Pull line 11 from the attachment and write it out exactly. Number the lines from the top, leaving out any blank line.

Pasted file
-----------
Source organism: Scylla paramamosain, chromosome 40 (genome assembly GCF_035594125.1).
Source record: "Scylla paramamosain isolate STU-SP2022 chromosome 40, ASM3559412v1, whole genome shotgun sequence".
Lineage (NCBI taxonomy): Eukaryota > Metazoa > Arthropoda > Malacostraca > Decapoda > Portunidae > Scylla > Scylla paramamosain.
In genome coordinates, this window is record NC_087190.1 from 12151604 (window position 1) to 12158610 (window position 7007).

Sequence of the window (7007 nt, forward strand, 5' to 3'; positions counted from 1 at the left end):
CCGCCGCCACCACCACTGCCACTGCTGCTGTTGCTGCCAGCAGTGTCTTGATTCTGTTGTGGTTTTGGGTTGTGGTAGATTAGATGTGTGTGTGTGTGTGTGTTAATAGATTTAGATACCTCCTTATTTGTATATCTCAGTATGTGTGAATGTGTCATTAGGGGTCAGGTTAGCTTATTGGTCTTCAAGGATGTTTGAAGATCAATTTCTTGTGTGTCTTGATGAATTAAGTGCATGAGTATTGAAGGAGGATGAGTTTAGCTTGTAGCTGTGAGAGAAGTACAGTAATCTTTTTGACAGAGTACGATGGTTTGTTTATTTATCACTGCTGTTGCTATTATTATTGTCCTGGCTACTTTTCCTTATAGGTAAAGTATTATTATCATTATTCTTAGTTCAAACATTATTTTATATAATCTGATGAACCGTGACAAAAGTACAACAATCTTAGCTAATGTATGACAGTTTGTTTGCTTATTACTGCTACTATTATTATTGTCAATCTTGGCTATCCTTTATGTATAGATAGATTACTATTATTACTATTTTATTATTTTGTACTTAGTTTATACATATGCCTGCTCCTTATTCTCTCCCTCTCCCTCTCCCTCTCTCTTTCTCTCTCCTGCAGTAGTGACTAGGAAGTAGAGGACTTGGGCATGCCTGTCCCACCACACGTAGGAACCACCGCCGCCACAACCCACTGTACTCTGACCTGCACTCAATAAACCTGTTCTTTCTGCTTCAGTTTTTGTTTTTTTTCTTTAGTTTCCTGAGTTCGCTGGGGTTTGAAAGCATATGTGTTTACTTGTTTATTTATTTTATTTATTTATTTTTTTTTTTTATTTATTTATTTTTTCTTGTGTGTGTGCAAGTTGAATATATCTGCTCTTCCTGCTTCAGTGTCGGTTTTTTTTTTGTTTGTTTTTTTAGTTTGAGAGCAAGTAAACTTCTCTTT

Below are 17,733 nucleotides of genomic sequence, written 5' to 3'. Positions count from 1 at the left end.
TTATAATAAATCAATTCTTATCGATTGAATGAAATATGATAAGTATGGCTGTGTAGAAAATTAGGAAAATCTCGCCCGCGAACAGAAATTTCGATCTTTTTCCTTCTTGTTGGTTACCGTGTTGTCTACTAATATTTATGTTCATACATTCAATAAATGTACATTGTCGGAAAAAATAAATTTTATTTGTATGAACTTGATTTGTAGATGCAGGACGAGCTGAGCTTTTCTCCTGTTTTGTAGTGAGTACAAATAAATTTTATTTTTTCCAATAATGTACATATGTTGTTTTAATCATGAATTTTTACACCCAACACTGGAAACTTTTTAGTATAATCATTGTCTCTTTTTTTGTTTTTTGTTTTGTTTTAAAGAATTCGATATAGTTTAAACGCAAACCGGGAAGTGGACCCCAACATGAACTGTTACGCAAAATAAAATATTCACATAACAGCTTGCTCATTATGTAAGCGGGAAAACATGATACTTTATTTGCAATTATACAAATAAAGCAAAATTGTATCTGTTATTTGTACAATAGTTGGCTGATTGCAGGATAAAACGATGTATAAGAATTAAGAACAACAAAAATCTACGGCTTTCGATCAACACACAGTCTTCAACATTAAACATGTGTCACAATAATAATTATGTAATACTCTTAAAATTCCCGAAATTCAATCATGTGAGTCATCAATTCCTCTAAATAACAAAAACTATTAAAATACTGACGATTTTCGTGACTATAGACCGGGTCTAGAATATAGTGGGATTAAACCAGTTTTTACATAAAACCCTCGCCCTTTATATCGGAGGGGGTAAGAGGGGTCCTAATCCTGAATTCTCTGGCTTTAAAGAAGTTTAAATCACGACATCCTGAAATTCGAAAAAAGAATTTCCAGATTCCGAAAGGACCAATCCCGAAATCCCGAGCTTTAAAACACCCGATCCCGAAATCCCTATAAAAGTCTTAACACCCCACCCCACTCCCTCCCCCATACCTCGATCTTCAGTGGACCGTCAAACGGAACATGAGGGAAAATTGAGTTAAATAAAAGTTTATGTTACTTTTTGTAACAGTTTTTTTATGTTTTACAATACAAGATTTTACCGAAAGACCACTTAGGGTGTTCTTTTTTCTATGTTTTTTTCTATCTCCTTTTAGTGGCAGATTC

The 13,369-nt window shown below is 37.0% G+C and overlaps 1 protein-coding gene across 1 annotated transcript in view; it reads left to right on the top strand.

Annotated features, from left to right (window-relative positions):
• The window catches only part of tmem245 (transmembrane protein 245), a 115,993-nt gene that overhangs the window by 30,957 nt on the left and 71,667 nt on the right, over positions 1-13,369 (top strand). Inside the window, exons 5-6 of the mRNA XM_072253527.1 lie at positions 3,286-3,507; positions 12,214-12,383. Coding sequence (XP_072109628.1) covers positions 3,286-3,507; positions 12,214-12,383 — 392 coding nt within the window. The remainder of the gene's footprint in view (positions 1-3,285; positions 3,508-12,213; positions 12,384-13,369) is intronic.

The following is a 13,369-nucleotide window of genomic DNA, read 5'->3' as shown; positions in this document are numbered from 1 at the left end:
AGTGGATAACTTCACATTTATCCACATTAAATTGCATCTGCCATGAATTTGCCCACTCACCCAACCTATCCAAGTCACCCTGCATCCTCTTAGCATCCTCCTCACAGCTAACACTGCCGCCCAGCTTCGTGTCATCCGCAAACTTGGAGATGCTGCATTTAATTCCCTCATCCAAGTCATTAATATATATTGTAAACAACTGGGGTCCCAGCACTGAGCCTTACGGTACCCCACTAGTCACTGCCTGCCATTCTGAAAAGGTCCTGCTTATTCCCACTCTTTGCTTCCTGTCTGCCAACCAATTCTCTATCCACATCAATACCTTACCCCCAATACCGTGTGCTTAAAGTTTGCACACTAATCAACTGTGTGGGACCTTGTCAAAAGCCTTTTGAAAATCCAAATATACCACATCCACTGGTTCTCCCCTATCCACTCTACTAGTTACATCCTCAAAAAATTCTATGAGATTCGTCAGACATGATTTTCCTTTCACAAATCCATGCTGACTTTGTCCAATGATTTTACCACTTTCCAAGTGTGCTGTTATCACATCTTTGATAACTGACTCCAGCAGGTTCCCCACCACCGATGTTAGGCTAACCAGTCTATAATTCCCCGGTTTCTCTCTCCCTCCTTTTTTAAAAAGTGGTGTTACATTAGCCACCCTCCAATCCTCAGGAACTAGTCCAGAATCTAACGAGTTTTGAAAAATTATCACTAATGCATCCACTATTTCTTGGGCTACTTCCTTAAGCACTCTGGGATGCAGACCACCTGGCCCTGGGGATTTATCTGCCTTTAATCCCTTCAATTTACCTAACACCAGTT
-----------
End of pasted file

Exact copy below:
• The window catches only part of tmem245 (transmembrane protein 245), a 115,993-nt gene that overhangs the window by 30,957 nt on the left and 71,667 nt on the right, over positions 1-13,369 (top strand). Inside the window, exons 5-6 of the mRNA XM_072253527.1 lie at positions 3,286-3,507; positions 12,214-12,383. Coding sequence (XP_072109628.1) covers positions 3,286-3,507; positions 12,214-12,383 — 392 coding nt within the window. The remainder of the gene's footprint in view (positions 1-3,285; positions 3,508-12,213; positions 12,384-13,369) is intronic.